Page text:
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Home Burial

Home burial is legal in the UK. And from an environmental health perspective there is no legal reason why you should not be buried on your own land. However there are formalities that must be taken into consideration when choosing this option.

Planning permission is not normally required for a single burial as there is unlikely to be a material change of use, i.e. from a garden to a burial ground. However, If you were to erect a memorial stone or monument on the site then planning permission may be required. We would strongly recommend that you check with your local council's development control team first before making any decision and get their opinion in writing.

It may also be advisable to ask your solicitor to check that there are no covenants on the deeds to prohibit a burial. You must also consider how long the land may remain in your property as if there were no restrictive covenants in place the new owner with permission of the Home Office could exhume the body and bury it somewhere else, or even they could refuse you access.

You should check with the Environment Agency that the burial will not take place within certain distances of specific types of water, however, as long as certain guildlines are followed they should have no objection.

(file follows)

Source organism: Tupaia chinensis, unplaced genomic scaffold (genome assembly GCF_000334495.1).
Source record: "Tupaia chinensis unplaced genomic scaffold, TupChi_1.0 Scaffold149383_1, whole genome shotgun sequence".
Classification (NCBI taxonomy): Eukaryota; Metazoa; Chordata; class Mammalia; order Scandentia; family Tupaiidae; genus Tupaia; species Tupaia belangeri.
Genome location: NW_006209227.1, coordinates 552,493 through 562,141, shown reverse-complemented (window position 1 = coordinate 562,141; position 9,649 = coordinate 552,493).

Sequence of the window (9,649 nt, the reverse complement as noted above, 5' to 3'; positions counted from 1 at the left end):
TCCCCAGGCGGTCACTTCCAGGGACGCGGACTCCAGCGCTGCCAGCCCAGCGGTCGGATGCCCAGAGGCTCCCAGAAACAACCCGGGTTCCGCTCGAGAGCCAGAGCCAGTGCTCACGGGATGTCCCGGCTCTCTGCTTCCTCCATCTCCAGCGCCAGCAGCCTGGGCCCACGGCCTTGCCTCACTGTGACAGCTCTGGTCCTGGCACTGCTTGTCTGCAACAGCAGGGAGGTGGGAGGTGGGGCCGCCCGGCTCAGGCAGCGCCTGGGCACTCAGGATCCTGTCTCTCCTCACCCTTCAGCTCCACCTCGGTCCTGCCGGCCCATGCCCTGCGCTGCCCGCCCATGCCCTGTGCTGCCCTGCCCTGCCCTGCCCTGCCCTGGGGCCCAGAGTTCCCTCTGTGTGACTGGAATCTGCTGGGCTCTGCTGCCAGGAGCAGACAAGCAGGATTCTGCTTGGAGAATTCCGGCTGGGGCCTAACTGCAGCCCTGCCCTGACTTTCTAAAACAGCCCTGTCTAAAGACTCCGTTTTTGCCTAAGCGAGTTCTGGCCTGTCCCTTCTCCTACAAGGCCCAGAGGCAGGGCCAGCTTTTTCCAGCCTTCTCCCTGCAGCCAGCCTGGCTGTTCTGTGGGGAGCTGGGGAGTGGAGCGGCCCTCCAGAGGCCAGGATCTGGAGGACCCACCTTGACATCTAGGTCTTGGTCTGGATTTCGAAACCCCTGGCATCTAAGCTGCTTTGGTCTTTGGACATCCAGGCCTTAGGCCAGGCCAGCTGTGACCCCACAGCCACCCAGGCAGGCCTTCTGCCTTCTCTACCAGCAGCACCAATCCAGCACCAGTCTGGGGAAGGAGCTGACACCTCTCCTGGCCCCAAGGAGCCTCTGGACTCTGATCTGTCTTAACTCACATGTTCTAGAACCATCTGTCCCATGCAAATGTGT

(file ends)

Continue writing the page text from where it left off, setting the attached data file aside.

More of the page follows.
There are certain rules and regulations that you must follow:

The site should be more than 30 metres from any spring or any running or standing water. It should also be more than 10 metres from any 'dry" ditch or field drain.

There should be at least one metre of soil above and below the body after burial.

Electrical and other services must obviously be avoided, and so you may need to contact the gas, electricity and water board to request plans of the land to ensure your own safety.

The person responsible for the burial must obtain a Certificate of Authority for burial from the Registrar of Births & Deaths (or in special circumstances from the Coroner) before the burial takes place; this is routinely issued at the time of the registration of the death

Within 96 hours of the burial, the slip attached to the bottom of the Certificate for Burial or Cremation must be completed (commonly referred to as the green form), with the date and place of the burial, and returned to the Registrar of Births & Deaths

There is a requirement to record the burial on the deeds to the property, in accordance with the Registration of Burials Act 1864. A location map must be attached to the deed to confirm the position of the grave and details of the name of the deceased, age, date and place of death should be recorded. This will reduce the potential complication of the Police being called if human remains are discovered during future garden maintenance or building work, and any prospective buyer should have the right to know that someone is buried within the grounds of the property.

If there are any serious infectious disease concerns relating to the deceased person, then you must also inform the local Environmental Health department.

For more information see the Natural Death Centre website at